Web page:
Di Resta defends teams' decision not to run in Q3

Paul di Resta thinks it is wrong that teams like Force India are being criticised for electing not to run in Q3 sometimes because of tactical reasons

Di Resta defends teams' decision not to run in Q3

Due to the way the tyre regulations are at the moment, it is sometimes advantageous for outfits that get through to Q3 to not actually set a time - because it ensures they have fresher tyres for the race, as well as being free to choose which compound they start on.

Big teams like Ferrari, as well as tyre manufacturer Pirelli, have been critical of such tactics - because they believe it is robbing fans of a better spectacle on Saturday afternoons.

However, di Resta has jumped to the defence of teams that do it - and thinks ultimately too much has been made of the issue.

"Take the Japanese GP for example - Force India I believe did 13 laps in qualifying, and Red Bull Racing did eight and were on pole," he said when asked by AUTOSPORT for his views on the Q3 controversy.

"Now, the number of laps tells you what we need to do to get through. The quick teams do not need to use a set of soft tyres to get through Q1. To me, that is the advantage they have got, although they are obviously doing a better job with the car. So already there is a compromise you have got from the start.

"With the race strategies, the middle teams are always having to do a stop less because you cannot get yourself clear of all the traffic, whereas they [the top teams] are quick enough to clear it. They are able to do more stops, be more aggressive, and their qualifying performance is better. It is a roller ball. You cannot get yourself out of it.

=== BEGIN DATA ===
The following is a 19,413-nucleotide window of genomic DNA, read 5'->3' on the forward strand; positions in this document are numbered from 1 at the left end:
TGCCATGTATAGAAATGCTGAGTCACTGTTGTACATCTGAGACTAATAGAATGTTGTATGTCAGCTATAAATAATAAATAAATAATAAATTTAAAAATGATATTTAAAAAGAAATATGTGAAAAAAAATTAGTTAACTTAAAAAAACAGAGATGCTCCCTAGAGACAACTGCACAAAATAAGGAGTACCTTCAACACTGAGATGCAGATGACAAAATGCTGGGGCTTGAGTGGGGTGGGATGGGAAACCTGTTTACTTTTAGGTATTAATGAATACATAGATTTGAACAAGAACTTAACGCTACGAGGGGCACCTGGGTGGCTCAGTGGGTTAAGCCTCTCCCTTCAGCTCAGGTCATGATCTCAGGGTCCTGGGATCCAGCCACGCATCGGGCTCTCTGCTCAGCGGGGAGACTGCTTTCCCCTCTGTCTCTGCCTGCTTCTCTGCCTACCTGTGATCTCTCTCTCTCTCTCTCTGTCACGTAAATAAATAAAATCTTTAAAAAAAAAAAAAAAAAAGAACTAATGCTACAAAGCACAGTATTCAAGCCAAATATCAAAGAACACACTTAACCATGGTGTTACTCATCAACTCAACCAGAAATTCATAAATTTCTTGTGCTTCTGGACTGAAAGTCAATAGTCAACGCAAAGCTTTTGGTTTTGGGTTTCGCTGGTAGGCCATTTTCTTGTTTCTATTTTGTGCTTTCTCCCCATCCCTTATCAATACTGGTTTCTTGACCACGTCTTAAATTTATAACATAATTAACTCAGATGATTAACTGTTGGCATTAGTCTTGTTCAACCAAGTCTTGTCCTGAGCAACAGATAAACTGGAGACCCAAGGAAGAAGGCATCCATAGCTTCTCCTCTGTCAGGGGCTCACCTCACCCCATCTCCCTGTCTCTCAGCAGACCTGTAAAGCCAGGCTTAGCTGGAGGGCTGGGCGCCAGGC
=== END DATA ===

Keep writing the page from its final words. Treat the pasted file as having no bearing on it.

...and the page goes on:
"The only way to get out of it, is to find one second in performance. It means you can go ultra aggressive with cambers, and you can then always clear the traffic. But when you are right on the cusp of it, you cannot get yourself out of it."

Di Resta believes that even if even teams like Force India did run extensively in Q3, it would make little difference to the show on a Saturday.

"At the end of the day, you are not going to watch the likes of us at Force India qualifying eighth," he said. "You will see whoever it is battling for pole - whether it is Lewis Hamilton, Sebastian Vettel, Jenson Button, or Fernando Alonso.

"However, us not running puts us in a stronger position to fight with them in the race, so I don't see why there is a big thing behind it.

"There is a whole world of people working in this industry in F1. They have some specialities and they are doing the best at what they are doing, and different strategies apply to F1 - like we used to see with different fuel loads.

"Equally, when you started 11th you could have a free chance to be ultra aggressive and have a go at a quicker car than you, as the people quicker than you were compromised. They never knew who their next competitor was going to be."

shares
comments
Karun Chandhok still hoping to race in the Indian Grand Prix
Previous article

Karun Chandhok still hoping to race in the Indian Grand Prix

Next article

Ferrari: No issue with Lotus name change

Ferrari: No issue with Lotus name change
Load comments
Why thrilling Jeddah F1 circuit needs to be safer Plus

Why thrilling Jeddah F1 circuit needs to be safer